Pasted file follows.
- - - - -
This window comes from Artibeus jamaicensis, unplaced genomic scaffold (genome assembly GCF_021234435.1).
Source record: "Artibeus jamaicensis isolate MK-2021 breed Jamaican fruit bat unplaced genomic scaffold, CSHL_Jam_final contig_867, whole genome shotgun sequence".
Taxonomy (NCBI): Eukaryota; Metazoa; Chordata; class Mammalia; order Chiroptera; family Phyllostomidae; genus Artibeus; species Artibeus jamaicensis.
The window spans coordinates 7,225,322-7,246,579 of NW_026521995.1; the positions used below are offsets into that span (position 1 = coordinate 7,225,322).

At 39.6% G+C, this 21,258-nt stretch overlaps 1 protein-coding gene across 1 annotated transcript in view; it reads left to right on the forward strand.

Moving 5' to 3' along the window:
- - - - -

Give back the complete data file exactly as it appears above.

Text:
This window comes from Artibeus jamaicensis, unplaced genomic scaffold (genome assembly GCF_021234435.1).
Source record: "Artibeus jamaicensis isolate MK-2021 breed Jamaican fruit bat unplaced genomic scaffold, CSHL_Jam_final contig_867, whole genome shotgun sequence".
Taxonomy (NCBI): Eukaryota; Metazoa; Chordata; class Mammalia; order Chiroptera; family Phyllostomidae; genus Artibeus; species Artibeus jamaicensis.
The window spans coordinates 7,225,322-7,246,579 of NW_026521995.1; the positions used below are offsets into that span (position 1 = coordinate 7,225,322).

At 39.6% G+C, this 21,258-nt stretch overlaps 1 protein-coding gene across 1 annotated transcript in view; it reads left to right on the forward strand.

Moving 5' to 3' along the window: